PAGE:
Ravens offensivecoordinator Cam Cameron is the architect of the league's No. 2 offense at themoment, with the Ravens averaging 424.0 yards a game. That is topped only byNew England (438.3).But if you thinkCameron is sitting back in his easy chair and figuring all is well, thinkagain."All ourguys would agree, we have not played our best offensive football yet,"Cameron said in his weekly news conference on Thursday. "We haven't playedas well as we're gonna play, and we think we're an improving offense."And first thingsfirst: Cameron said the Ravens need to do a better job of gaining yardage onfirst down. He pointed outthat against the Browns, the Ravens 13 times faced second-and-10-or-more. Inthe first three games, the Ravens had averaged eight such plays. Coaches like torefer to a 'schedule' in a drive. First-and-10 should, at worst, lead tosecond-and-medium and then third-and-short. Get the yardage, move the chains.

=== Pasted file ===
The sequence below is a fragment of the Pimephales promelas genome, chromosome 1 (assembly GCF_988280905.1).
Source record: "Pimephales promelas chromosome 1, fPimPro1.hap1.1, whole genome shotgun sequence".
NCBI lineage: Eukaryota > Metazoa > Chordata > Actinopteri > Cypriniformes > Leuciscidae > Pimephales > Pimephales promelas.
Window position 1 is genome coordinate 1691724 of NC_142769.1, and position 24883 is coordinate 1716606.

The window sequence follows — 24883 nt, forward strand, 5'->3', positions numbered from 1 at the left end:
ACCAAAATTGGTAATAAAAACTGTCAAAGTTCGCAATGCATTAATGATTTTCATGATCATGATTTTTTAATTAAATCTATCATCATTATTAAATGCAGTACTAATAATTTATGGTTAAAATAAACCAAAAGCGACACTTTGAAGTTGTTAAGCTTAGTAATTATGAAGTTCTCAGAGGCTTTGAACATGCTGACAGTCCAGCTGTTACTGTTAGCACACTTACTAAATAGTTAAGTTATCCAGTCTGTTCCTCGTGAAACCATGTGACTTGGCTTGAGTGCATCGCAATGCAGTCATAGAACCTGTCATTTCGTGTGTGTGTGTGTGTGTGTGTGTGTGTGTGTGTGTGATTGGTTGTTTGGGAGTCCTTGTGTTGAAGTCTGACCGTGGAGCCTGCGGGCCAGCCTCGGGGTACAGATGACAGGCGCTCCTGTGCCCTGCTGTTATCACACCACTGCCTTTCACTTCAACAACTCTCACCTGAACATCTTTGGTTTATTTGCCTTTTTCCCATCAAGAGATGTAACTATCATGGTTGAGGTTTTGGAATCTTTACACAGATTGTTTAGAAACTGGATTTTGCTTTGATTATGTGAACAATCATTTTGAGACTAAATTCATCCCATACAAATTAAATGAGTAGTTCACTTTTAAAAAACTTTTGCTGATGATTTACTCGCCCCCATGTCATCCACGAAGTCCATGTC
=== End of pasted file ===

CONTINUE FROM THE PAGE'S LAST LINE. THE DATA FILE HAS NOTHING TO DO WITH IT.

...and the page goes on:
But when anoffense misfires on a first-down pass, or commits a first-down penalty,suddenly it is staring at second-and-long. "If we canstay on schedule, first and second down, so that we're third and manageable,we're going to be in pretty good shape, as most teams would be," Cameronsaid. Cameron said that against Cleveland, though, the Ravens had a half-dozen second-and-10plays, "a second-and-13, a second-and-14, a second-and-19, asecond-and-17, and you really don't score many points or win a lot of gameswhen you're doing that."That could be abig reason that the Ravens, despite having the league's No. 2 offense, rank22nd in third-down conversion at 34.8 percent."If we canjust eliminate the false starts, eliminate the penalties, eliminate those kindsof things, really unforced errors, that's the area we can improve in themost.""You can'tstop yourself first," Cameron added. "Defenses are going to stop youon occasion. You got to make sure you're not stopping yourself first."